Should You Ever Say "I'm Sorry"?

The business world is filled with mistakes -- intentional or otherwise -- but kind of light on apologies.

From restaurants to retail, I encounter errors all the time, but "I'm sorry" seems to rarely issue forth from the lips of line staff through folks at the top of the company.

I strongly believe that if you make a mistake in your jewelry making business, you should apologize. It may be that you shipped the wrong item, or that you weren't listening to the prospect, or that their items arrived damaged.

No matter what the problem is, an apology costs you nothing but it buys a lot from your jewelry customers. Among other things:

A good apology acknowledges what went wrong, states clearly that you're sorry, and asks of the customer or prospect what their resolution is.

Many folks skip that last step, but it's an important one. Customers and prospects who feel wronged in some way often just want an apology. Others want a refund, replacement or something else. There's no harm in asking what would make things right in their minds, because most of the time they were thinking of what they wanted anyway.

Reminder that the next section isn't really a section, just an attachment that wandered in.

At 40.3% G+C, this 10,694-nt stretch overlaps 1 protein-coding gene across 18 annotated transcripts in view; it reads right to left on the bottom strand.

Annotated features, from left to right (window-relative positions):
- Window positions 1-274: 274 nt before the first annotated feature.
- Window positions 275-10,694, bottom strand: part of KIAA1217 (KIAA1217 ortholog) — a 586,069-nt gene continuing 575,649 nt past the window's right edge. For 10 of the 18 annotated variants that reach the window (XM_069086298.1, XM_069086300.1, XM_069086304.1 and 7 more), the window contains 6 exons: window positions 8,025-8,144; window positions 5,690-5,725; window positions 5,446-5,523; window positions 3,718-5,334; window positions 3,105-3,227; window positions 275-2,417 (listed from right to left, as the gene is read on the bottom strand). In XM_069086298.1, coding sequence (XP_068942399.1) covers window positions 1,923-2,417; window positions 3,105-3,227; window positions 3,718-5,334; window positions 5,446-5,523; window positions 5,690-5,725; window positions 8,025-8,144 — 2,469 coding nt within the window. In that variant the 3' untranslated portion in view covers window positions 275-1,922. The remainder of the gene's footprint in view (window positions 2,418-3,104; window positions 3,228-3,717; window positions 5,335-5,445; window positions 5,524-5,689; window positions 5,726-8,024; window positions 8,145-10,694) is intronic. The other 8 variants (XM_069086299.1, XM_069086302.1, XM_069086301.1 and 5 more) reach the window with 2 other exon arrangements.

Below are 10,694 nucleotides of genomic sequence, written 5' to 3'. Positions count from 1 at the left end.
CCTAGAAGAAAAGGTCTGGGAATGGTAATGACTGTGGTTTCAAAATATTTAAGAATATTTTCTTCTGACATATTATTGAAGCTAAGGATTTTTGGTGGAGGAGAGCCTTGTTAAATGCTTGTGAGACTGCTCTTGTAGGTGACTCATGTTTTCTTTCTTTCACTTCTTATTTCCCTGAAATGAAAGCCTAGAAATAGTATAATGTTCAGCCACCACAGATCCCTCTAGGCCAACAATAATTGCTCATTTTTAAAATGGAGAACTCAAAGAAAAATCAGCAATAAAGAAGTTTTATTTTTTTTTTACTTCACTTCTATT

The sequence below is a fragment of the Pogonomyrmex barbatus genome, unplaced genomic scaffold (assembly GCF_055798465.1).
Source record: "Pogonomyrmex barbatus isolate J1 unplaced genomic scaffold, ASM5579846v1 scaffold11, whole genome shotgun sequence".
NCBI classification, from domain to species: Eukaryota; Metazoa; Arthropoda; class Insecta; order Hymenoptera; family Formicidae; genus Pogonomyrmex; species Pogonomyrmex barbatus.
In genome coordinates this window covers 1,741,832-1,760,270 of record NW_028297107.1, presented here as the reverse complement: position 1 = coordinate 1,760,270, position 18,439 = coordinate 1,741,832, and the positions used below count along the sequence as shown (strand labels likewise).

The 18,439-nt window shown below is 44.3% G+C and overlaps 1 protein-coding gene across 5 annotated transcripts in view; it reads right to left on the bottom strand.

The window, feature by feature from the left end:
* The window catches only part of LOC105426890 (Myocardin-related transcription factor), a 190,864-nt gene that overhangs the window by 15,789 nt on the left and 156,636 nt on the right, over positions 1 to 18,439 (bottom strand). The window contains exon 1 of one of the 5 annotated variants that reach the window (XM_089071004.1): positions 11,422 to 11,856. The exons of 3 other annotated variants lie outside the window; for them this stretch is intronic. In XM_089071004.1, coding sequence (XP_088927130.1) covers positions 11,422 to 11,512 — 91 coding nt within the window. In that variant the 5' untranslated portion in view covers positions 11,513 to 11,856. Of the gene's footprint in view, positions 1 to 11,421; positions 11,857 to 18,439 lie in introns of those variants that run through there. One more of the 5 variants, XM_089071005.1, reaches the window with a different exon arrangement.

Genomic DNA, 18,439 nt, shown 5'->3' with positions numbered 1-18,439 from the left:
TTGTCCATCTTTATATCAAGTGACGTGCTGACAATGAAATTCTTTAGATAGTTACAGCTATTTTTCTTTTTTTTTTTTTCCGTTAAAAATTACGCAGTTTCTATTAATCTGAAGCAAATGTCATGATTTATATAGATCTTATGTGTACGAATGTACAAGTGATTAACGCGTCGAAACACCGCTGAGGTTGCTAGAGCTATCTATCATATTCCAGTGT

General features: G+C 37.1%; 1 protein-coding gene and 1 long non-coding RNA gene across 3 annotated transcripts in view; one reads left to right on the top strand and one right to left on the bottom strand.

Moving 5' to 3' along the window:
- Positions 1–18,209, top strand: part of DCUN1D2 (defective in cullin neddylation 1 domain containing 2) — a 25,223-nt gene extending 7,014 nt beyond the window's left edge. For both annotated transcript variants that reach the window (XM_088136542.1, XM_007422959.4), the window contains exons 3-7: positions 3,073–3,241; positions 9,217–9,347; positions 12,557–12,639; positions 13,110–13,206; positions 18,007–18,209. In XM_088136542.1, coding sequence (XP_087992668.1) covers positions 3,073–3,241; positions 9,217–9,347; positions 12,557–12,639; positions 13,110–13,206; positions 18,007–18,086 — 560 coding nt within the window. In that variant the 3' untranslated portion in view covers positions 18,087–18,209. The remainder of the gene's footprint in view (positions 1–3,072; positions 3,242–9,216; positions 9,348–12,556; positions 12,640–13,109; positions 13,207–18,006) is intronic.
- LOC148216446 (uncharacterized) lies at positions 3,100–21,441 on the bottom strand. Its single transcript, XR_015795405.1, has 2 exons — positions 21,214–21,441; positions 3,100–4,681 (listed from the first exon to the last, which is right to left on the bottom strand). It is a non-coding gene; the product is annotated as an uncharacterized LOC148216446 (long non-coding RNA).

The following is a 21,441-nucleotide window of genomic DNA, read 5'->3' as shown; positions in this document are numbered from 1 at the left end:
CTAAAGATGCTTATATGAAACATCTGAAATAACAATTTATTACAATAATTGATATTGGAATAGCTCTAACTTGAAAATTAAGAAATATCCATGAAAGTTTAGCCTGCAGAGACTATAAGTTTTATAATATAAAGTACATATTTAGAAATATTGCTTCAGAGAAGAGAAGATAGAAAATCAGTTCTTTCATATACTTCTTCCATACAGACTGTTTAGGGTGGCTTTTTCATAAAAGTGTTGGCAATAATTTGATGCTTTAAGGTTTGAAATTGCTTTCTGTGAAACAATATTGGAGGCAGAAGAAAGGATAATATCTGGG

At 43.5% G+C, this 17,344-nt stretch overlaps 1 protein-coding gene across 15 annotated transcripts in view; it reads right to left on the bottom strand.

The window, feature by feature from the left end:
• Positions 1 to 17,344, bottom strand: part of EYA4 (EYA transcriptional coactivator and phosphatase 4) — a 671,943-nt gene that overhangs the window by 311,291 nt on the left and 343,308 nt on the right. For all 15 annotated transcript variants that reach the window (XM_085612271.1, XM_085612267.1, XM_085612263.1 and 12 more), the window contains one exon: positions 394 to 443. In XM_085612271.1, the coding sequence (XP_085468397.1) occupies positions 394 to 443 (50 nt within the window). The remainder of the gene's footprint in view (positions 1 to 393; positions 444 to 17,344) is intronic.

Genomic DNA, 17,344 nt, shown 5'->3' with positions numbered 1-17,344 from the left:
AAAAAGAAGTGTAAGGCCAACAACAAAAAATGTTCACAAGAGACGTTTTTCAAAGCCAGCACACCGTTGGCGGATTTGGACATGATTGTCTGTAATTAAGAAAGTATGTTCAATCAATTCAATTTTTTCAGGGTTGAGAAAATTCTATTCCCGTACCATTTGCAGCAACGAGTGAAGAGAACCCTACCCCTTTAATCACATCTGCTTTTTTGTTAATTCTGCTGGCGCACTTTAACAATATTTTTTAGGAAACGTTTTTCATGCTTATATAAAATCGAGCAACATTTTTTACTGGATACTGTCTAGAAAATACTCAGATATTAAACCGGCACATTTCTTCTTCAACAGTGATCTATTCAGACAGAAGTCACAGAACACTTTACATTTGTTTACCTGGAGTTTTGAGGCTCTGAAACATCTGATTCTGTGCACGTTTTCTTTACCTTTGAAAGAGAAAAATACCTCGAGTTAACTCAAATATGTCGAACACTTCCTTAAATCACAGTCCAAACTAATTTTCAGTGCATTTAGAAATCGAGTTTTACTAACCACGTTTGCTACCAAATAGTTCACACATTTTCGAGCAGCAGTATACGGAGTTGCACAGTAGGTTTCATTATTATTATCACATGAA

Avoid cheesy "non-apologies," like "I'm sorry you feel bad," or "I'm sorry that you didn't like what I did."

Those shift responsibility to the other person and, therefore, aren't apologies at all.

If you're not sure the situation warrants an apology, offer a sincere one anyway.

As the punch line to an old Vaudeville joke goes, "it can't hurt."

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